// "Dependency" is mocked for all tests in this test class.
// The "mockInstance" field holds a mocked instance automatically created for use in each test.
@Mocked Dependency mockInstance;

@Test
public void doBusinessOperationXyz(@Mocked final AnotherDependency anotherMock)
{
   ...
   new Expectations() {{ // an "expectation block"
      ...
      // Record an expectation, with a given value to be returned:
      mockInstance.mockedMethod(...); result = 123;
      ...
   }};
   ...
   // Call the code under test.
   ...
   new Verifications() {{ // a "verification block"
      // Verifies an expected invocation:
      anotherMock.save(any); times = 1;
   }};
   ...
}

For a mock parameter declared in a test method, an instance of the declared type will be automatically created by JMockit and passed by the JUnit/TestNG test runner when it executes the test method; therefore, the parameter value will never be null. For a mock field, an instance of the declared type will be automatically created by JMockit and assigned to the field, provided it's not final.

There are a few different annotations available for the declaration of mock fields and parameters, and ways in which the default mocking behavior can be modified to suit the needs of a particular test. Other sections of this chapter go into the details, but the basics are: @Mocked is the central mocking annotation, having one optional attribute which is useful in certain cases; @Injectable is another mocking annotation, which constrains mocking to the instance methods of a single mocked instance; and @Capturing is yet another mocking annotation, which extends mocking to the classes implementing a mocked interface, or the subclasses extending a mocked class. When @Injectable or @Capturing is applied to a mock field or mock parameter, @Mocked is implied so it doesn't need to (but can) be applied as well.

The mocked instances created by JMockit can be used normally in test code (for the recording and verification of expectations), and/or passed to the code under test. Or they may simply go unused. Differently from other mocking APIs, these mocked objects don't have to be the ones used by the code under test when it calls instance methods on its dependencies. By default (ie, when @Injectable is not used), JMockit does not care on which object a mocked instance method is called. This allows the transparent mocking of instances created directly inside code under test, when said code invokes constructors on brand new instances using the new operator; the classes instantiated must be covered by mocked types declared in test code, that's all.

Expectations

An expectation represents a set of invocations to a specific mocked method/constructor that is relevant for a given test. An expectation may cover multiple different invocations to the same method or constructor, but it doesn't have to cover all such invocations that occur during the execution of the test. Whether a particular invocation matches a given expectation or not will depend not only on the method/constructor signature but also on runtime aspects such as the instance on which the method is invoked, argument values, and/or the number of invocations already matched. Therefore, several types of matching constraints can (optionally) be specified for a given expectation.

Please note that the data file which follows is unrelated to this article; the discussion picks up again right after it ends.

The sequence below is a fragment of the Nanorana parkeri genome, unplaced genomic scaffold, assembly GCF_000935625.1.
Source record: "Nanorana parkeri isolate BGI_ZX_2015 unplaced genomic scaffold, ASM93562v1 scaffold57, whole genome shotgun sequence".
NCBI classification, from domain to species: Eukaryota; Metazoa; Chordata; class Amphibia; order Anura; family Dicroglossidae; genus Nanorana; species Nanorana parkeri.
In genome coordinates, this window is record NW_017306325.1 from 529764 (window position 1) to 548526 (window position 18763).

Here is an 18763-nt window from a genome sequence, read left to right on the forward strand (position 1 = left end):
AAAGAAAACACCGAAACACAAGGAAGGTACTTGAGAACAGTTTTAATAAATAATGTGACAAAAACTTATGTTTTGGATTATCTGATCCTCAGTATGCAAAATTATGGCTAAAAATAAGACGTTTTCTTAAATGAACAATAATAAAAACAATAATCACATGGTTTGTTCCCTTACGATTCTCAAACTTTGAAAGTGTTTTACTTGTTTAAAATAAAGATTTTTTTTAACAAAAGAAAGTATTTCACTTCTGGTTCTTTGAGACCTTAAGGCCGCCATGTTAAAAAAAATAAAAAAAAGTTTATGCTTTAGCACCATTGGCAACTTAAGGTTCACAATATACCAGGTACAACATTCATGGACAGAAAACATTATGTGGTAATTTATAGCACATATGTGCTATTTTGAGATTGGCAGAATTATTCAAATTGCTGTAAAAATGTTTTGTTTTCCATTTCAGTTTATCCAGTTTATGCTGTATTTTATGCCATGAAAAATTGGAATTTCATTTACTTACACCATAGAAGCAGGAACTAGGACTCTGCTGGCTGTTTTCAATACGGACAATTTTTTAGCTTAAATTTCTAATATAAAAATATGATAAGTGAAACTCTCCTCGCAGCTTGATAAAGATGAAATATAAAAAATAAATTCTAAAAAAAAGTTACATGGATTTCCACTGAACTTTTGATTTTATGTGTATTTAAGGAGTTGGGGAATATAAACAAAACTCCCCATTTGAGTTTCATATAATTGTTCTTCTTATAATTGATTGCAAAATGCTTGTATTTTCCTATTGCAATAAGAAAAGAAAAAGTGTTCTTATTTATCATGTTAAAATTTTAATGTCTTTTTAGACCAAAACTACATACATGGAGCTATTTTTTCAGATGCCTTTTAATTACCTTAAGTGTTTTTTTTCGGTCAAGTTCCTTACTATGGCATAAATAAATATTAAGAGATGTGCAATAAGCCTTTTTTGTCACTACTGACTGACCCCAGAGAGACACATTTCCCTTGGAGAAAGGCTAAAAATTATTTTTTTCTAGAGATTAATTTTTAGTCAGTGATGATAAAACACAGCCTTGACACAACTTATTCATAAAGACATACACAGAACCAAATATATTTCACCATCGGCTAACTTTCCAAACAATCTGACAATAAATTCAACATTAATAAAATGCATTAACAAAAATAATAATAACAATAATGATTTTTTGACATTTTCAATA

When we have one or more invocation parameters involved, an exact argument value may be specified for each parameter. For example, the value "test string" could be specified for a String parameter, causing the expectation to match only those invocations with this exact value in the corresponding parameter. As we will see later, instead of specifying exact argument values, we can specify more relaxed constraints which will match whole sets of different argument values.

The example below shows an expectation for Dependency#someMethod(int, String), which will match an invocation to this method with the exact argument values as specified. Notice that the expectation itself is specified through an isolated invocation to the mocked method. There are no special API methods involved, as is common in other mocking APIs. This invocation, however, does not count as one of the "real" invocations we are interested in testing. It's only there so that the expectation can be specified.

@Test
public void doBusinessOperationXyz(@Mocked final Dependency mockInstance)
{
   ...
   new Expectations() {{
      ...
      // An expectation for an instance method:
      mockInstance.someMethod(1, "test"); result = "mocked";
      ...
   }};

   // A call to code under test occurs here, leading to mock invocations
   // that may or may not match specified expectations.
}

We will see more about expectations later, after we understand the differences between recording, replaying, and verifying invocations.

The record-replay-verify model

Any developer test can be divided in at least three separate execution phases. The phases execute sequentially, one at a time, as demonstrated below.

@Test
public void someTestMethod()
{
   // 1. Preparation: whatever is required before the code under test can be exercised.